BENGHAZI, Libya (Reuters) - Military forces in eastern Libya said Islamic State fighters had retreated from long-held positions around the city of Derna on Wednesday, and were engaged in clashes with troops to the south.
Security forces allied to Libya's eastern government have carried out occasional strikes against Islamic State in the area over recent months. The militant group lost control of the port city in June last year by rival Islamists.
Islamic State has gained ground in Libya as two rival governments and a range of armed factions battled to control the country in the last two years. But it has also faced resistance from other local armed groups on the ground.
Military spokesman Abdulkarim Sabra said Islamic State had retreated from Derna's 400 neighbourhood and al-Fatayeh, 20 km (12 miles) south of the city, and its forces were trying to head towards the militant group's Libyan stronghold of Sirte when they were intercepted.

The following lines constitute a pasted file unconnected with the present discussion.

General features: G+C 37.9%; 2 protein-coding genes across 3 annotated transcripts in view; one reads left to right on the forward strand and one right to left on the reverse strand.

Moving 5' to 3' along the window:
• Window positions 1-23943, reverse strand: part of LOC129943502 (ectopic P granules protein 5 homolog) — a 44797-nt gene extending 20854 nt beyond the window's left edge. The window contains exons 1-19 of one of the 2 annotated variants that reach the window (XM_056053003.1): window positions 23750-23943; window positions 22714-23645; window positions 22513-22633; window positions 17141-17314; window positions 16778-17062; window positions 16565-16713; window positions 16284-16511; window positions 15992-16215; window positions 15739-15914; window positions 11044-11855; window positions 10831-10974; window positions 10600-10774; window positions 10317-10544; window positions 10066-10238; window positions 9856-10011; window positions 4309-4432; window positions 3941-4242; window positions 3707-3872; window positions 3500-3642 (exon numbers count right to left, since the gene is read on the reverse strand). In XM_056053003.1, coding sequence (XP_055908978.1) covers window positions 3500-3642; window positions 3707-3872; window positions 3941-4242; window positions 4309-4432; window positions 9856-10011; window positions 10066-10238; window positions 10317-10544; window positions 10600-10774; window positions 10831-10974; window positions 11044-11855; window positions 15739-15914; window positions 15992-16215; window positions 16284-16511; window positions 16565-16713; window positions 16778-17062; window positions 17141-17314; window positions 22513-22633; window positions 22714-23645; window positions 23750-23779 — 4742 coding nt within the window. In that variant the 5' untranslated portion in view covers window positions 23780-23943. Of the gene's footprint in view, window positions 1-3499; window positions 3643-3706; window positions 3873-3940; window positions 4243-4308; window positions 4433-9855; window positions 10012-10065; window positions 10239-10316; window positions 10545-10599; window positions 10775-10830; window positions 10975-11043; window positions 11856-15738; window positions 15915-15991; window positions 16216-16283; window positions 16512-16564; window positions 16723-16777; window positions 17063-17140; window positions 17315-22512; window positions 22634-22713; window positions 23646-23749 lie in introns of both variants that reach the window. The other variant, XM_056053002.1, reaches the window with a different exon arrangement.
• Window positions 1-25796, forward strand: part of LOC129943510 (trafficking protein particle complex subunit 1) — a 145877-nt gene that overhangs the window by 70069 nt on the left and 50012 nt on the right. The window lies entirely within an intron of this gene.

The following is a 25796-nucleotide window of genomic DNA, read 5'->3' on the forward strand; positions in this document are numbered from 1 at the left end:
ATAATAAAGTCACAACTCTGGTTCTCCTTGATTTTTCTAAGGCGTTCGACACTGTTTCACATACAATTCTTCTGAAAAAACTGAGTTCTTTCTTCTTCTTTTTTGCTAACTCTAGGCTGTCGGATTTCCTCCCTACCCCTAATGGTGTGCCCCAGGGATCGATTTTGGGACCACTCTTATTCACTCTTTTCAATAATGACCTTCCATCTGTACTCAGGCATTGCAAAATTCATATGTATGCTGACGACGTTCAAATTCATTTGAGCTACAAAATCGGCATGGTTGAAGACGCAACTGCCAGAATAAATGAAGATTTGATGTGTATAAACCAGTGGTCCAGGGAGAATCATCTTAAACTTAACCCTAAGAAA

The military was providing air support for troops, he said. It was not immediately clear if there had been casualties.
Military forces allied to Libya's eastern government have also been involved in heavy fighting in the city of Benghazi where they have taken several neighbourhoods from fighters loyal to Islamic State and other groups.
The eastern government was set up after armed opponents took control of the capital, Tripoli, in 2014, and installed a rival administration. Both are backed by alliances of former rebels who once fought together to oust Muammar Gaddafi in 2011 but have slowly turned against each other.
Last month a U.N.-backed unity government arrived in Tripoli, where it has been trying to establish its authority. The West sees the new government as the best chance of ending Libya's political divisions and uniting its armed factions to take on Islamic State.
(Reporting by Ayman al-Warfalli; Writing by Aidan Lewis; editing by Patrick Markey and Richard Balmforth)